Corporate Information
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Corporate Information

82 Years in Labrador West

Labrador Iron Ore Royalty Corporation has been involved in Labrador West for 82 years. Under a Statutory Agreement with Newfoundland made in 1938, a predecessor company, Labrador Mining and Exploration Limited, was granted extensive exploration and mining rights in Labrador West. LM&E found the iron ore bodies that now constitute the mine operated by Iron Ore Company of Canada. LM&E received grants of leases and licences under the Statutory Agreement. It also received a grant of surface rights to establish the town site that became Labrador City. LM&E sublet the leases to IOC and IOC, with major steel companies as original shareholders, built the infrastructure, mine, railway and port. Under the sublease, LIORC receives a 7% gross overriding royalty on iron ore products produced and sold by IOC.


Labrador Iron Ore Royalty Corporation ("LIORC") is a Canadian corporation formed to give effect to the conversion of the Labrador Iron Ore Royalty Income Fund (the “Fund”) into a corporation under a plan of arrangement completed on July 1, 2010. LIORC is also the successor by amalgamation of a predecessor of LIORC with Labrador Mining Company Limited, formerly a wholly-owned subsidiary of the Fund, that occurred pursuant to the plan of arrangement. 

LIORC, directly and through its wholly-owned subsidiary Hollinger-Hanna Limited ("Hollinger-Hanna"), holds a 15.10% equity interest in Iron Ore Company of Canada ("IOC") and receives a 7% gross overriding royalty and a 10 cent per tonne commission on all iron ore products produced, sold and shipped by IOC.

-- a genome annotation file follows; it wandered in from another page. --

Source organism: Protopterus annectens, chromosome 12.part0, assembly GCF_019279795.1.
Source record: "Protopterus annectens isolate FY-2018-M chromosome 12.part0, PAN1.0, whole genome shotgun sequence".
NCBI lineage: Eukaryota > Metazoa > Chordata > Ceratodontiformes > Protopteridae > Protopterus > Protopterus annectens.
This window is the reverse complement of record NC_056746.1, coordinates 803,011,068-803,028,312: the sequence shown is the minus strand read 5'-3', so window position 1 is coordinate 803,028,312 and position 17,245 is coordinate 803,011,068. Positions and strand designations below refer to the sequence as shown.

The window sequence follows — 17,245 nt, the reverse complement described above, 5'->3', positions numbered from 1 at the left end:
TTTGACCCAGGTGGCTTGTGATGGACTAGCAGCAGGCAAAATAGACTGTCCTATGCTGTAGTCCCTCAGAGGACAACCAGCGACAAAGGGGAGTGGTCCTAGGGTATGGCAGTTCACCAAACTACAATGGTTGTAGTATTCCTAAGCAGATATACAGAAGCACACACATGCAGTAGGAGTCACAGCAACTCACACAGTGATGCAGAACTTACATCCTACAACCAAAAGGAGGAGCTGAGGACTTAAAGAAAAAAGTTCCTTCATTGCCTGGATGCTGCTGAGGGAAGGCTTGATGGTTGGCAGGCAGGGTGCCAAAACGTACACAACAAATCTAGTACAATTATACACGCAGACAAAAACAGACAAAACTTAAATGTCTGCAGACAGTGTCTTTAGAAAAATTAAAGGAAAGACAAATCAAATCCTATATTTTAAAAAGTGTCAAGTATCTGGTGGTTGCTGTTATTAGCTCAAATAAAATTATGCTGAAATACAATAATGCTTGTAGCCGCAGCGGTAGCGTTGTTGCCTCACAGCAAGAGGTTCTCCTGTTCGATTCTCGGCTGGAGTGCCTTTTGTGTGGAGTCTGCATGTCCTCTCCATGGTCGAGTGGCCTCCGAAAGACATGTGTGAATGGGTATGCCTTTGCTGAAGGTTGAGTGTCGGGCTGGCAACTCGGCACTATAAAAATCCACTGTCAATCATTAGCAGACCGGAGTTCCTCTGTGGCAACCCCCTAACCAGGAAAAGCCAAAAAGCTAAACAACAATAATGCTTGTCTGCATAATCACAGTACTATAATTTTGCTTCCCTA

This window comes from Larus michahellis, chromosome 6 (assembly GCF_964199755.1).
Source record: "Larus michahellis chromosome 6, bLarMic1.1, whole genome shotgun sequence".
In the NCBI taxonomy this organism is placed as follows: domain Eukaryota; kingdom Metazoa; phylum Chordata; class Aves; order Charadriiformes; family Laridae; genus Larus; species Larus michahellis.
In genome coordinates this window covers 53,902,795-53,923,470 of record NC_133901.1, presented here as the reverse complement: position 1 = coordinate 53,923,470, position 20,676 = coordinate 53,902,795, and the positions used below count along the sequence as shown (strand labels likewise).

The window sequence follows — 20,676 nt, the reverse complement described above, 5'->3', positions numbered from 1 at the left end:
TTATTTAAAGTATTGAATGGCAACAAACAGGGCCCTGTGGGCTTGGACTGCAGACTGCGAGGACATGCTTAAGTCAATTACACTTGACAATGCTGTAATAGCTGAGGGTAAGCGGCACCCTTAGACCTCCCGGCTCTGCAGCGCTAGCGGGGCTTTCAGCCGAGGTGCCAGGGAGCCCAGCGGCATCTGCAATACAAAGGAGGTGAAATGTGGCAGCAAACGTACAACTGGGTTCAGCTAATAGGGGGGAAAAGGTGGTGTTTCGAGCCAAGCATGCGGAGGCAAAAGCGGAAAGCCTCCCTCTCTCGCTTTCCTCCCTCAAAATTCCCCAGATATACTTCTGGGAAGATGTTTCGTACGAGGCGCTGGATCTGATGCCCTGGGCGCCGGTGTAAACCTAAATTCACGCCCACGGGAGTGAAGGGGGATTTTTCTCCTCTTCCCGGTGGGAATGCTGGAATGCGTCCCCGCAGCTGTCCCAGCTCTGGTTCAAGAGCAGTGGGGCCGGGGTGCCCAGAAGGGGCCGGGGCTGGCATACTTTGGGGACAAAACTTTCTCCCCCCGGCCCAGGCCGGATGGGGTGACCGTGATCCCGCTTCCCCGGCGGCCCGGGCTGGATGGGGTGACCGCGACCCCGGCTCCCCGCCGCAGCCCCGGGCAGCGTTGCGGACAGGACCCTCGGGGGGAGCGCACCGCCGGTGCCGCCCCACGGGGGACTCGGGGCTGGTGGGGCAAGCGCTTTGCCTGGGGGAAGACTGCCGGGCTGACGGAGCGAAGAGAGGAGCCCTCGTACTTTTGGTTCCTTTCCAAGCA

Generally, LIORC pays cash dividends from its net income to the maximum extent possible, subject to the maintenance of appropriate levels of working capital. The common shareholders receive quarterly dividends on the common shares on the 25th day of the month following the end of each quarter.

The common shares are qualified investments under the Income Tax Act (Canada) for deferred plans, including registered retirement savings plans, registered retirement income funds and deferred profit sharing plans.

LIORC has a Board of eight directors, an Audit Committee, a Compensation Committee and a Nominating Committee. The Committees are composed of independent directors. Suske Capital Inc., pursuant to an administration agreement, acts as the administrator of LIORC.

About Iron Ore Company of Canada

The income of LIORC is entirely dependent on IOC, as the only assets of LIORC and its subsidiary are related to IOC and its operations. IOC is one of Canada's largest iron ore producers, operating a mine, concentrator and pellet plant at Labrador City, Newfoundland and Labrador, and is among the top five producers of seaborne iron ore pellets in the world. It has been producing and processing iron ore concentrate and pellets since 1954. IOC is strategically situated to serve the markets of the Great Lakes and the balance of the world from its year-round port facilities at Sept-Iles, Quebec.